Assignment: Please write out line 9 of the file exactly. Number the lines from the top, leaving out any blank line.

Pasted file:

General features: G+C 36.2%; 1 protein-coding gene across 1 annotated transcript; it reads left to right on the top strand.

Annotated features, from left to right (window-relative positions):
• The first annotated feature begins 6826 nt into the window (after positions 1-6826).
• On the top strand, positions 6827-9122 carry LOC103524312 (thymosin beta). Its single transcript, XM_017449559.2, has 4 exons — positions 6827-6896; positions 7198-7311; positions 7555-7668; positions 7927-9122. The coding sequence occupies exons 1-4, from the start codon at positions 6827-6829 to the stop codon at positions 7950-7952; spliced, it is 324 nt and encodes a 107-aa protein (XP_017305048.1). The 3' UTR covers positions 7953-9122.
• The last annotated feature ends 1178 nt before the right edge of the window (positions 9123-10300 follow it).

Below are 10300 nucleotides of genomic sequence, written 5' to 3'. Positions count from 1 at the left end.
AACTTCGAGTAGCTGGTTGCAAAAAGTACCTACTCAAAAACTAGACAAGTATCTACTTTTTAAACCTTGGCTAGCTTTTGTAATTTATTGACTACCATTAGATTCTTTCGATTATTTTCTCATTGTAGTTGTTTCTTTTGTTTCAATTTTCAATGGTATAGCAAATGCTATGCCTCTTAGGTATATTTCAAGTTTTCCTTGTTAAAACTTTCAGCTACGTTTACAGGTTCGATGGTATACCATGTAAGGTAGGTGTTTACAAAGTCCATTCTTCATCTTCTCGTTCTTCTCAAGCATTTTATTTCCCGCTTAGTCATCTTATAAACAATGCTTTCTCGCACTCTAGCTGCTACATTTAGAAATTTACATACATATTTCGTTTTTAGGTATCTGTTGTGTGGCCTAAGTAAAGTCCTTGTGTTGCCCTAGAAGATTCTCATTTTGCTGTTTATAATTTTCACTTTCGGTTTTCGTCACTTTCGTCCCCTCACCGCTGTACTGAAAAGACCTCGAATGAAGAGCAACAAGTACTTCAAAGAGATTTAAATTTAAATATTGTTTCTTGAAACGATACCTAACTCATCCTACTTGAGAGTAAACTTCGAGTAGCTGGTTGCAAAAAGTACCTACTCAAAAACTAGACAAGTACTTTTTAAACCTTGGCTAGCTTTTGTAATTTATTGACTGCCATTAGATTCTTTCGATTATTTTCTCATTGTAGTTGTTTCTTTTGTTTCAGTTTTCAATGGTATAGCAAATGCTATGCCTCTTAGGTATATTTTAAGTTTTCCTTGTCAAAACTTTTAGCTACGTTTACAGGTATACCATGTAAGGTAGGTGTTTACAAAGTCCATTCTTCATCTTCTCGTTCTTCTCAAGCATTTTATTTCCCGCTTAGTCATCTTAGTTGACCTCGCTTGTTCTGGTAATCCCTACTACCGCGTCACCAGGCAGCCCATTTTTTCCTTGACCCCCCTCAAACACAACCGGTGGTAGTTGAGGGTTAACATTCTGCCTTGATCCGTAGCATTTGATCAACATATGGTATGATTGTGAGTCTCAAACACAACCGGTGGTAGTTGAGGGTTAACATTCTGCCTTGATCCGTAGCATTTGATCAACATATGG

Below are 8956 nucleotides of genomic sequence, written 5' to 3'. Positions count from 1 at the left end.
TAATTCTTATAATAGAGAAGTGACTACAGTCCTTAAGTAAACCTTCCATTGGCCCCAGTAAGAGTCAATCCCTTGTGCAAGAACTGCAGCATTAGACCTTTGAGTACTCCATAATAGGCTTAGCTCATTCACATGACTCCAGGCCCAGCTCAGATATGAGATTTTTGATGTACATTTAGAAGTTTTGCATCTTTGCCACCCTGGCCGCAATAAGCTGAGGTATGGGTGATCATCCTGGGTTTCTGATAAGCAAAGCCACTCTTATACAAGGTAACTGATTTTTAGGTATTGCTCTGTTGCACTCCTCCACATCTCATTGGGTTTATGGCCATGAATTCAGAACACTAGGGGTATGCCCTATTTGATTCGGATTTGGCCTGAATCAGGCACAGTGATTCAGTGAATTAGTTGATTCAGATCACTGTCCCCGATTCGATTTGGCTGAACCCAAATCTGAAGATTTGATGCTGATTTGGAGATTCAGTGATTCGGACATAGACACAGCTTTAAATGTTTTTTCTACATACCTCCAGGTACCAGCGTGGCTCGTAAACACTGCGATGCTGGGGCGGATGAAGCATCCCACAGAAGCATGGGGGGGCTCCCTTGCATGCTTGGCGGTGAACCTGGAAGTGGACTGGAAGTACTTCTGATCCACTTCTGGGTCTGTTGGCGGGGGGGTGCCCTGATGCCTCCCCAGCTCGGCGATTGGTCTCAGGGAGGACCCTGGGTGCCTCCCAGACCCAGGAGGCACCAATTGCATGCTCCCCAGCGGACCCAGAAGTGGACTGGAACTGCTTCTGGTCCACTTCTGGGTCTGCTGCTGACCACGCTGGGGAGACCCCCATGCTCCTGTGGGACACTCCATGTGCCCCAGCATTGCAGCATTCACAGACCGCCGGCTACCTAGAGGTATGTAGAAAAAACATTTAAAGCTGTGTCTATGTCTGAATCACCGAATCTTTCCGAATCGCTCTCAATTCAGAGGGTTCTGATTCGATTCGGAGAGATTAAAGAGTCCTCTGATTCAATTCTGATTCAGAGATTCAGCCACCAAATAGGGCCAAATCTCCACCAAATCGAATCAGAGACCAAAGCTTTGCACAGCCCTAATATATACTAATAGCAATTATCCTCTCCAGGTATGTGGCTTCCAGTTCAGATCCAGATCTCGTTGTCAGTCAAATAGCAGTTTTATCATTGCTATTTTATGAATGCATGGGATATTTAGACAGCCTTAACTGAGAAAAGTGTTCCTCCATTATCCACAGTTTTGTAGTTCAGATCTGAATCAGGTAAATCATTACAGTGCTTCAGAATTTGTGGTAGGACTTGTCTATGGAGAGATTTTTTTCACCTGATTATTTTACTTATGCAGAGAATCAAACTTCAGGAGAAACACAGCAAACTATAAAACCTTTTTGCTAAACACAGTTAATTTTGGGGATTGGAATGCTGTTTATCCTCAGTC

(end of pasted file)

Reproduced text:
TAATTCTTATAATAGAGAAGTGACTACAGTCCTTAAGTAAACCTTCCATTGGCCCCAGTAAGAGTCAATCCCTTGTGCAAGAACTGCAGCATTAGACCTTTGAGTACTCCATAATAGGCTTAGCTCATTCACATGACTCCAGGCCCAGCTCAGATATGAGATTTTTGATGTACATTTAGAAGTTTTGCATCTTTGCCACCCTGGCCGCAATAAGCTGAGGTATGGGTGATCATCCTGGGTTTCTGATAAGCAAAGCCACTCTTATACAAGGTAACTGATTTTTAGGTATTGCTCTGTTGCACTCCTCCACATCTCATTGGGTTTATGGCCATGAATTCAGAACACTAGGGGTATGCCCTATTTGATTCGGATTTGGCCTGAATCAGGCACAGTGATTCAGTGAATTAGTTGATTCAGATCACTGTCCCCGATTCGATTTGGCTGAACCCAAATCTGAAGATTTGATGCTGATTTGGAGATTCAGTGATTCGGACATAGACACAGCTTTAAATGTTTTTTCTACATACCTCCAGGTACCAGCGTGGCTCGTAAACACTGCGATGCTGGGGCGGATGAAGCATCCCACAGAAGCATGGGGGGGCTCCCTTGCATGCTTGGCGGTGAACCTGGAAGTGGACTGGAAGTACTTCTGATCCACTTCTGGGTCTGTTGGCGGGGGGGTGCCCTGATGCCTCCCCAGCTCGGCGATTGGTCTCAGGGAGGACCCTGGGTGCCTCCCAGACCCAGGAGGCACCAATTGCATGCTCCCCAGCGGACCCAGAAGTGGACTGGAACTGCTTCTGGTCCACTTCTGGGTCTGCTGCTGACCACGCTGGGGAGACCCCCATGCTCCTGTGGGACACTCCATGTGCCCCAGCATTGCAGCATTCACAGACCGCCGGCTACCTAGAGGTATGTAGAAAAAACATTTAAAGCTGTGTCTATGTCTGAATCACCGAATCTTTCCGAATCGCTCTCAATTCAGAGGGTTCTGATTCGATTCGGAGAGATTAAAGAGTCCTCTGATTCAATTCTGATTCAGAGATTCAGCCACCAAATAGGGCCAAATCTCCACCAAATCGAATCAGAGACCAAAGCTTTGCACAGCCCTAATATATACTAATAGCAATTATCCTCTCCAGGTATGTGGCTTCCAGTTCAGATCCAGATCTCGTTGTCAGTCAAATAGCAGTTTTATCATTGCTATTTTATGAATGCATGGGATATTTAGACAGCCTTAACTGAGAAAAGTGTTCCTCCATTATCCACAGTTTTGTAGTTCAGATCTGAATCAGGTAAATCATTACAGTGCTTCAGAATTTGTGGTAGGACTTGTCTATGGAGAGATTTTTTTCACCTGATTATTTTACTTATGCAGAGAATCAAACTTCAGGAGAAACACAGCAAACTATAAAACCTTTTTGCTAAACACAGTTAATTTTGGGGATTGGAATGCTGTTTATCCTCAGTC